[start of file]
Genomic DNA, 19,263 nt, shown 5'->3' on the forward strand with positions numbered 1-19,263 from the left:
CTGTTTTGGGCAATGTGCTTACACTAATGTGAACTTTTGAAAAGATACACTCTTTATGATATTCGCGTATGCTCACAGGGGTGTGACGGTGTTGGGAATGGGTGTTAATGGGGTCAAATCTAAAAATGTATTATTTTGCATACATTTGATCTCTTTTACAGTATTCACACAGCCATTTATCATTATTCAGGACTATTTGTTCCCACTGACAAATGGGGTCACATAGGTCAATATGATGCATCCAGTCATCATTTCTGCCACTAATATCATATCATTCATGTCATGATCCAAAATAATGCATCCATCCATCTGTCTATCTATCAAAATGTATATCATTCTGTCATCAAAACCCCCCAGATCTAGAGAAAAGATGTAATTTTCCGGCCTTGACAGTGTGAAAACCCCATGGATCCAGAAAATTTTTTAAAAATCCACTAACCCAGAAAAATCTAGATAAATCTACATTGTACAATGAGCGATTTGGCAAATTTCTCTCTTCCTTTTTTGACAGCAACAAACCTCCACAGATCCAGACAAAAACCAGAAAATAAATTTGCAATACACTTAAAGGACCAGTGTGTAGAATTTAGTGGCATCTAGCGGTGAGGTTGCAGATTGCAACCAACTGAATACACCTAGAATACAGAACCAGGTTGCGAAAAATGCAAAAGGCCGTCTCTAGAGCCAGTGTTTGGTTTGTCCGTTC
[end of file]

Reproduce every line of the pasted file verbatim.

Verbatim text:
Genomic DNA, 19,263 nt, shown 5'->3' on the forward strand with positions numbered 1-19,263 from the left:
CTGTTTTGGGCAATGTGCTTACACTAATGTGAACTTTTGAAAAGATACACTCTTTATGATATTCGCGTATGCTCACAGGGGTGTGACGGTGTTGGGAATGGGTGTTAATGGGGTCAAATCTAAAAATGTATTATTTTGCATACATTTGATCTCTTTTACAGTATTCACACAGCCATTTATCATTATTCAGGACTATTTGTTCCCACTGACAAATGGGGTCACATAGGTCAATATGATGCATCCAGTCATCATTTCTGCCACTAATATCATATCATTCATGTCATGATCCAAAATAATGCATCCATCCATCTGTCTATCTATCAAAATGTATATCATTCTGTCATCAAAACCCCCCAGATCTAGAGAAAAGATGTAATTTTCCGGCCTTGACAGTGTGAAAACCCCATGGATCCAGAAAATTTTTTAAAAATCCACTAACCCAGAAAAATCTAGATAAATCTACATTGTACAATGAGCGATTTGGCAAATTTCTCTCTTCCTTTTTTGACAGCAACAAACCTCCACAGATCCAGACAAAAACCAGAAAATAAATTTGCAATACACTTAAAGGACCAGTGTGTAGAATTTAGTGGCATCTAGCGGTGAGGTTGCAGATTGCAACCAACTGAATACACCTAGAATACAGAACCAGGTTGCGAAAAATGCAAAAGGCCGTCTCTAGAGCCAGTGTTTGGTTTGTCCGTTC